This document introduces the sharding support feature provided by Data Migration (DM). This feature allows you to merge and migrate the data of tables with the same or different table schemas in the upstream MySQL or MariaDB instances into one same table in the downstream TiDB. It supports not only migrating the upstream DML statements, but also coordinating to migrate the table schema change using DDL statements in multiple upstream sharded tables.
DM supports merging and migrating the data of multiple upstream sharded tables into one table in TiDB. During the migration, the DDL of each sharded table, and the DML before and after the DDL need to be coordinated. For the usage scenarios, DM supports two different modes: pessimistic mode and optimistic mode.
When an upstream sharded table executes a DDL statement, the migration of this sharded table will be suspended. After all other sharded tables execute the same DDL, the DDL will be executed in the downstream and the data migration task will restart. The advantage of this mode is that it can ensure that the data migrated to the downstream will not go wrong. For details, refer to shard merge in pessimistic mode.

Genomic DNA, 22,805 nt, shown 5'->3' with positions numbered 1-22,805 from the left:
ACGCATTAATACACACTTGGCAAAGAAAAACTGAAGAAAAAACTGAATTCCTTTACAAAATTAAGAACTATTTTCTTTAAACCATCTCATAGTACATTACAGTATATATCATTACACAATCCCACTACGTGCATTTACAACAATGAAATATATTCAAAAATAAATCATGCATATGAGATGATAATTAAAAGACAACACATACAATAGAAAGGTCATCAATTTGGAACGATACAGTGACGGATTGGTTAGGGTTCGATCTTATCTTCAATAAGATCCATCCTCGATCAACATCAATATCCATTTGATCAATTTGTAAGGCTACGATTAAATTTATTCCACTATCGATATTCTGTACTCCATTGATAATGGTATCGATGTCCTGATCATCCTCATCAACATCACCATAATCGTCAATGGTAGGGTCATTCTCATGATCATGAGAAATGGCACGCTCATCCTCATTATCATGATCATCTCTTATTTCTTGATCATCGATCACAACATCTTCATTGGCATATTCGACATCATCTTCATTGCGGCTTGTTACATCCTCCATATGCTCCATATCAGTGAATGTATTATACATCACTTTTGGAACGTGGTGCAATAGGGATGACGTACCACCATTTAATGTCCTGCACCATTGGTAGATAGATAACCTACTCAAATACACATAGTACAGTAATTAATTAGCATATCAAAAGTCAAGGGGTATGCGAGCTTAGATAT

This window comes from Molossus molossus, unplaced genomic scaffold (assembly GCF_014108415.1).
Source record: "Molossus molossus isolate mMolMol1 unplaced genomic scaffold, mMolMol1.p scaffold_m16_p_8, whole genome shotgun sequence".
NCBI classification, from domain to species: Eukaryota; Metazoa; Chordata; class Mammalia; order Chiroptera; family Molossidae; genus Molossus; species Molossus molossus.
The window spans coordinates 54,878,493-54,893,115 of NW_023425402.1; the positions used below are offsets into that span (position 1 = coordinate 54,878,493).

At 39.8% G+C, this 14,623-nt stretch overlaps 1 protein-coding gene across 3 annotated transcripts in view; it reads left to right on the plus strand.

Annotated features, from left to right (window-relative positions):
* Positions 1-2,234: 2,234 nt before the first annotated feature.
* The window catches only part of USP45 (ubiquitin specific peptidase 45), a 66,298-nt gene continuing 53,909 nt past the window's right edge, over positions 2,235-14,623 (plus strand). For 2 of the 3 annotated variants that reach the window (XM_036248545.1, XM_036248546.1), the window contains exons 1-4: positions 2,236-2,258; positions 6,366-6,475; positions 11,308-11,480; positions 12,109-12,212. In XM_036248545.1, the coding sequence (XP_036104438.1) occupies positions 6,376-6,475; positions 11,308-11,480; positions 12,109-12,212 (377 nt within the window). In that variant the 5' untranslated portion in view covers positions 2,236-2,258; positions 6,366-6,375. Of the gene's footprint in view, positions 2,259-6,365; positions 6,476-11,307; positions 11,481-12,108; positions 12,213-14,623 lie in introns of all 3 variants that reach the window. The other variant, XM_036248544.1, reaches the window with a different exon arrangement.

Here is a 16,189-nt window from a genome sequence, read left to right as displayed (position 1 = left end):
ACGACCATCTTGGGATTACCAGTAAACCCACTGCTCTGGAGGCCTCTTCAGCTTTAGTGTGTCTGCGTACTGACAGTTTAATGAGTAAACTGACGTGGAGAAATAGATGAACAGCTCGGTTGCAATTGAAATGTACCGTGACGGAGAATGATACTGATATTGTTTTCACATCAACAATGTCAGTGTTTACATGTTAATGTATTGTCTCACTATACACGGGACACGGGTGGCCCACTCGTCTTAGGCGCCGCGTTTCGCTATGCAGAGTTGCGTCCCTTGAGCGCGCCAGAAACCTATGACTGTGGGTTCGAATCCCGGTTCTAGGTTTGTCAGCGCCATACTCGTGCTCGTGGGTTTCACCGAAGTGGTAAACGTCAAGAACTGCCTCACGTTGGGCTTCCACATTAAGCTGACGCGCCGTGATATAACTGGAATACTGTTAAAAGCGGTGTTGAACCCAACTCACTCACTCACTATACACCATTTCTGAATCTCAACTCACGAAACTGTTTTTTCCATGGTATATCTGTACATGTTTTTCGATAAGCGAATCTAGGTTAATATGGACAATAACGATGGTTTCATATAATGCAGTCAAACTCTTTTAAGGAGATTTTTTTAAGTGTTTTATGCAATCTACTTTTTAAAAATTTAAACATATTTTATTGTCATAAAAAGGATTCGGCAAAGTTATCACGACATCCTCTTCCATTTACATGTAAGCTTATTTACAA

DM will automatically modify the DDL executed on a sharded table into a statement compatible with other sharded tables, and then migrate to the downstream. This will not block the DML migration of any sharded tables. The advantage of this mode is that it will not block data migration when processing DDL. However, improper use will cause migration interruption or even data inconsistency. For details, refer to shard merge in optimistic mode.
|Pessimistic mode||Optimistic mode|
|Sharded tables that executes DDL suspend DML migration||Sharded tables that executes DDL continue DML migration|
|The DDL execution order and statements of each sharded table must be the same||Each sharded table only needs to keep the table schema compatible with each other|
|The DDL is migrated to the downstream after the entire shard group is consistent||The DDL of each sharded table immediately affects the downstream|
|Wrong DDL operations can be intercepted after the detection||Wrong DDL operations will be migrated to the downstream, which may cause inconsistency between the upstream and downstream data before the detection|